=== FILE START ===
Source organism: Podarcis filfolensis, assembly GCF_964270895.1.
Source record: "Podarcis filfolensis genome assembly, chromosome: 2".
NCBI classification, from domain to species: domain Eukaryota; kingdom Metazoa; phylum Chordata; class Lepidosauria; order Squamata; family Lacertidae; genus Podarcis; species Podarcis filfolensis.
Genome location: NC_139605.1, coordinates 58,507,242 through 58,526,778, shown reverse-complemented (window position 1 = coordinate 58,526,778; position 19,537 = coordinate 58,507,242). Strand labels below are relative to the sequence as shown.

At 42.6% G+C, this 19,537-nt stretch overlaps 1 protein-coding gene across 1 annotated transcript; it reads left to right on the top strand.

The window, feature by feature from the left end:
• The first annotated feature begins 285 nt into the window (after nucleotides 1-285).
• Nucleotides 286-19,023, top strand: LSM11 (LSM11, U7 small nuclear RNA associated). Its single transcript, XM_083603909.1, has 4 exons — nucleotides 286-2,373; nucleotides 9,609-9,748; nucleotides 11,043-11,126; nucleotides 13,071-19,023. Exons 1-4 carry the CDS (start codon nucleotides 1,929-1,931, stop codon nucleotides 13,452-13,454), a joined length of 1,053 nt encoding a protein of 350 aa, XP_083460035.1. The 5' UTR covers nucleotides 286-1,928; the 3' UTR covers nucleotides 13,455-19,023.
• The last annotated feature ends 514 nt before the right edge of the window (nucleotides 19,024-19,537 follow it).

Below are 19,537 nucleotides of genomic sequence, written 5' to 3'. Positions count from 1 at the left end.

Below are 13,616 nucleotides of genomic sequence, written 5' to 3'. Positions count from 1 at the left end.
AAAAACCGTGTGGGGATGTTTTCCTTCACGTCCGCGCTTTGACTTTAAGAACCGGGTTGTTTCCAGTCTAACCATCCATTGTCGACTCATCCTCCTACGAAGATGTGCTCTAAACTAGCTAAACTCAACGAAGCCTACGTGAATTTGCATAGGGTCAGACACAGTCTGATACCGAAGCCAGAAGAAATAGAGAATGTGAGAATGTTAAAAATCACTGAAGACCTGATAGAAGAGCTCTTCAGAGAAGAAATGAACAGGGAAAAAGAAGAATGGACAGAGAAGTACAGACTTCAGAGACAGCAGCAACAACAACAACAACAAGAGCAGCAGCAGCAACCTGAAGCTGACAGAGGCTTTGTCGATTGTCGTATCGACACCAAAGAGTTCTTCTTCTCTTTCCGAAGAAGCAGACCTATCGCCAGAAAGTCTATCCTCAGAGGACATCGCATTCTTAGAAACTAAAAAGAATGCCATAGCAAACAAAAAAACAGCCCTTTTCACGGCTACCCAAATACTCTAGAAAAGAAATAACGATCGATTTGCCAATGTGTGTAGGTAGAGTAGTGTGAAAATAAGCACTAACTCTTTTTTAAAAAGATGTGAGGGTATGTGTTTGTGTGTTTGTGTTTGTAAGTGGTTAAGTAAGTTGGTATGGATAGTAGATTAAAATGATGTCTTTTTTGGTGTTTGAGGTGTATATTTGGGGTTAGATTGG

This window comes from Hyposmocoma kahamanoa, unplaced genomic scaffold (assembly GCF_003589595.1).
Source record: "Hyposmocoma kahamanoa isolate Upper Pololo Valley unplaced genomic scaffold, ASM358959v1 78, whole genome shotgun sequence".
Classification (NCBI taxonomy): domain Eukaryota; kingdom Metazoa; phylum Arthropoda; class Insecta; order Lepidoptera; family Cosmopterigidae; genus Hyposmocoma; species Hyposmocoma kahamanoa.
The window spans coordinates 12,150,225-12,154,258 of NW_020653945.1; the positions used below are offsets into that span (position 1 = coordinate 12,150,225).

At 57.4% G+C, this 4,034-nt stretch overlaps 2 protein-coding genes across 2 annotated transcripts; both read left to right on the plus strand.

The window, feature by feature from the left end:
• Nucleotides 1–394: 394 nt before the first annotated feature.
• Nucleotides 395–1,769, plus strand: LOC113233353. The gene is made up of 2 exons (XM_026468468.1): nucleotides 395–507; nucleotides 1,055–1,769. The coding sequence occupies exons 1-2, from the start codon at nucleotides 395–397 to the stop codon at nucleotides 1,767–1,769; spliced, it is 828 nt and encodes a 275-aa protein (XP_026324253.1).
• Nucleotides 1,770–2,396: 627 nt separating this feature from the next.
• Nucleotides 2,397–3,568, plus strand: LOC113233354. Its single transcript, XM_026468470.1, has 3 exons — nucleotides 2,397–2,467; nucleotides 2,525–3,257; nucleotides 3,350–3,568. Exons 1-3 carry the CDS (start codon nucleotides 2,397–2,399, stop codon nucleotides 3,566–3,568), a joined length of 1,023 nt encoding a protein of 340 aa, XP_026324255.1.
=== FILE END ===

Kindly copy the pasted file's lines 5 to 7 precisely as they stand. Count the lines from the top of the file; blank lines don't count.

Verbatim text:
At 42.6% G+C, this 19,537-nt stretch overlaps 1 protein-coding gene across 1 annotated transcript; it reads left to right on the top strand.

The window, feature by feature from the left end:
• The first annotated feature begins 285 nt into the window (after nucleotides 1-285).